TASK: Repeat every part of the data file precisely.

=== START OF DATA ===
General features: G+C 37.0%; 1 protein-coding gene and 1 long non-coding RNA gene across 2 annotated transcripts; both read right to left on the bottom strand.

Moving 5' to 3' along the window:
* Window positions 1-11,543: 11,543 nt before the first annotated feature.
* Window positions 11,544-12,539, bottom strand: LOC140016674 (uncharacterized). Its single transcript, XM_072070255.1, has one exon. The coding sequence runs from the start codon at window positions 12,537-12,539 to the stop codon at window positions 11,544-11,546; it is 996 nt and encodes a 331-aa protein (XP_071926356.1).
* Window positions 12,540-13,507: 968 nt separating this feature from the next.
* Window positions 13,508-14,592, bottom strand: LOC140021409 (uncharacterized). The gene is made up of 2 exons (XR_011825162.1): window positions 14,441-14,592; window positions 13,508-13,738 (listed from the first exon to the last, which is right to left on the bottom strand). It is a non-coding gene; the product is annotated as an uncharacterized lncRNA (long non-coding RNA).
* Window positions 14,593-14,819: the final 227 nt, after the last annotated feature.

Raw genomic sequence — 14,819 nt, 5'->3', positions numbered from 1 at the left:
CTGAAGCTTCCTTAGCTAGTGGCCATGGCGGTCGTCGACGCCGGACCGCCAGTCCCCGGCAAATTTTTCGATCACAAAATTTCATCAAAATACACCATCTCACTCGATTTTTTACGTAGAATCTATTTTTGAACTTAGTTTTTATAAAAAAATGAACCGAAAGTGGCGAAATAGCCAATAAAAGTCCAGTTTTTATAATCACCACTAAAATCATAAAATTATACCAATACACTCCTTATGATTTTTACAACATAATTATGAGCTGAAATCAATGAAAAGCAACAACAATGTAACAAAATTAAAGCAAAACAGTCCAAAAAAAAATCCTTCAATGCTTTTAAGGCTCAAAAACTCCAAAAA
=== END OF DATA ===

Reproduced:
General features: G+C 37.0%; 1 protein-coding gene and 1 long non-coding RNA gene across 2 annotated transcripts; both read right to left on the bottom strand.

Moving 5' to 3' along the window:
* Window positions 1-11,543: 11,543 nt before the first annotated feature.
* Window positions 11,544-12,539, bottom strand: LOC140016674 (uncharacterized). Its single transcript, XM_072070255.1, has one exon. The coding sequence runs from the start codon at window positions 12,537-12,539 to the stop codon at window positions 11,544-11,546; it is 996 nt and encodes a 331-aa protein (XP_071926356.1).
* Window positions 12,540-13,507: 968 nt separating this feature from the next.
* Window positions 13,508-14,592, bottom strand: LOC140021409 (uncharacterized). The gene is made up of 2 exons (XR_011825162.1): window positions 14,441-14,592; window positions 13,508-13,738 (listed from the first exon to the last, which is right to left on the bottom strand). It is a non-coding gene; the product is annotated as an uncharacterized lncRNA (long non-coding RNA).
* Window positions 14,593-14,819: the final 227 nt, after the last annotated feature.

Raw genomic sequence — 14,819 nt, 5'->3', positions numbered from 1 at the left:
CTGAAGCTTCCTTAGCTAGTGGCCATGGCGGTCGTCGACGCCGGACCGCCAGTCCCCGGCAAATTTTTCGATCACAAAATTTCATCAAAATACACCATCTCACTCGATTTTTTACGTAGAATCTATTTTTGAACTTAGTTTTTATAAAAAAATGAACCGAAAGTGGCGAAATAGCCAATAAAAGTCCAGTTTTTATAATCACCACTAAAATCATAAAATTATACCAATACACTCCTTATGATTTTTACAACATAATTATGAGCTGAAATCAATGAAAAGCAACAACAATGTAACAAAATTAAAGCAAAACAGTCCAAAAAAAAATCCTTCAATGCTTTTAAGGCTCAAAAACTCCAAAAA